According to the Larimer County District Attorney and body camera footage, after Morris made contact, Jeremy Holmes began brandishing the knife.  Morris can be heard instructing Holmes to drop his knife, even as Holmes continued to walk toward him, forcing the police officer to back up more than 100 feet in about two minutes.  Morris told Holmes to drop the knife 36 times. In the video Holmes can be heard saying “kill me now” three times.

At this point, back-up Officer Erin Mast arrived and drew her weapon, also demanding that Holmes drop the knife.  As Morris reached to holster his gun and grab his Taser, Holmes charged toward him with the knife.  Mast shot Holmes twice, and Morris shot him four times.

Since the incident, Susan Holmes, mother of the deceased, has filed a civil lawsuit against CSU claiming lack of transparency surrounding the details of her son’s death, has run for city council, and campaigns to the point of instigation to change police practices that she believes led to the incident.

Now it appears she is asking to have Officer Phillip Morris’ weapons seized for at least 364 days, which is what would happen if the Permanent ERPO is granted.  Morris would have one opportunity to request the court lift the order during those 364 days, and at that time Susan Holmes would be alerted and have the opportunity to ask the judge to deny Morris’ request.  When the 364 days is up, again, before the order is lifted, Susan Holmes would be alerted and able to request the ERPO be put into place for another year.

And we must revisit the question that was brought up in the beginning – do these two really have a child together?  Is it really that easy for just anyone to file an ERPO petition?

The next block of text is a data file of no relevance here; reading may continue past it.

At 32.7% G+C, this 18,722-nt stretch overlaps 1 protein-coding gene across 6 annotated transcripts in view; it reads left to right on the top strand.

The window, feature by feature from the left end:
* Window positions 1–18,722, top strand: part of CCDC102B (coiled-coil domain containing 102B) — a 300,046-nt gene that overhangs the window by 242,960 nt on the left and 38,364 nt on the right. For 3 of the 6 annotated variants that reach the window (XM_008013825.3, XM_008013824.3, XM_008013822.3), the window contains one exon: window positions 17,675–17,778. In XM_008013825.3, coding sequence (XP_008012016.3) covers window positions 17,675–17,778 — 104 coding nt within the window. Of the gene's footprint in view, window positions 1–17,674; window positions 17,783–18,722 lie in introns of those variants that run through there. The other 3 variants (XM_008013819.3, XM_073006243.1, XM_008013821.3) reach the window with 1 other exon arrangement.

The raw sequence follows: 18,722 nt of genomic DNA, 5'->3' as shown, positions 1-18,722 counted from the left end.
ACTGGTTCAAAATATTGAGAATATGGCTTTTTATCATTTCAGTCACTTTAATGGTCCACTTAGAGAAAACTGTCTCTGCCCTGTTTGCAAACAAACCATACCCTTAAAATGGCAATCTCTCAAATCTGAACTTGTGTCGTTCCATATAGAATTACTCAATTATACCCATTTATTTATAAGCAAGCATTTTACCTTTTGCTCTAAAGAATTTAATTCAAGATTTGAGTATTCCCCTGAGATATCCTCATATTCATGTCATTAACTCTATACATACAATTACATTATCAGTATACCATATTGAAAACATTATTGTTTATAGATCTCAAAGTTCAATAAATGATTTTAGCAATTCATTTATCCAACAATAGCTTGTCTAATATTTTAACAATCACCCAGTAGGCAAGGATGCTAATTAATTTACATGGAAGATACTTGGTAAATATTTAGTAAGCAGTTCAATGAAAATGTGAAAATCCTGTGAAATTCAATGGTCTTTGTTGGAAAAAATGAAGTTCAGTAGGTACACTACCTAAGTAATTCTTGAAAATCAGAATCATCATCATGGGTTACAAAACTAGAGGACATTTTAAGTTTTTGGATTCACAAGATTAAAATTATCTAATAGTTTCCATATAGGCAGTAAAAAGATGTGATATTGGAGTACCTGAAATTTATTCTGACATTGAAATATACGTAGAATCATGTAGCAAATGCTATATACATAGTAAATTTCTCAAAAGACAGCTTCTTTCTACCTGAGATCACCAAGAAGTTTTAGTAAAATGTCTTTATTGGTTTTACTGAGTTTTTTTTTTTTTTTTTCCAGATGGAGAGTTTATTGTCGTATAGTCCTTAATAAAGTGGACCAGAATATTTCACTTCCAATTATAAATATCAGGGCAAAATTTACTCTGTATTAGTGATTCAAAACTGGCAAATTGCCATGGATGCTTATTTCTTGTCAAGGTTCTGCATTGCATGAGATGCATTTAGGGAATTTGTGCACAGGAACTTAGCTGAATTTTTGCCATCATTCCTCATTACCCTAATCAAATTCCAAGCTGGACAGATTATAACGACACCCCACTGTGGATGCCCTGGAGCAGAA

We will be watching the permanent order closely and will provide an update.  More information can be found via a quick Larimer County Court Docket search.

37 counties across Colorado have declared Second Amendment Sanctuary status, but although Larimer County Sheriff Justin Smith has been an outspoken critic of the new Red Flag ERPO law, Larimer County, where Fort Collins is located, isn’t one of them.  That said, even if they had declared 2A Sanctuary Status, that wouldn’t stop the orders from going through the court, nor would it stop enforcement actions within city limits unless the municipality has declared themselves a 2A Sanctuary city.  Fort Collins has not done that.

Links to sources and bodycam footage are provided throughout the article so people can draw their own opinions about the police shooting. This article is about the potentially malicious use of an ERPO.

UPDATE:  Susan Holmes has posted video of her petition on YouTube!  WATCH:

To learn more about Colorado’s Red Flag Law, obtain attorney resources, and/or report if you’re Red Flagged, visit www.redflagresourcecenter.com.

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What We Know About Colorado’s First Red Flag ERPO Case

What We Know About Colorado's First Red Flag ERPO Case : Rally for our Rights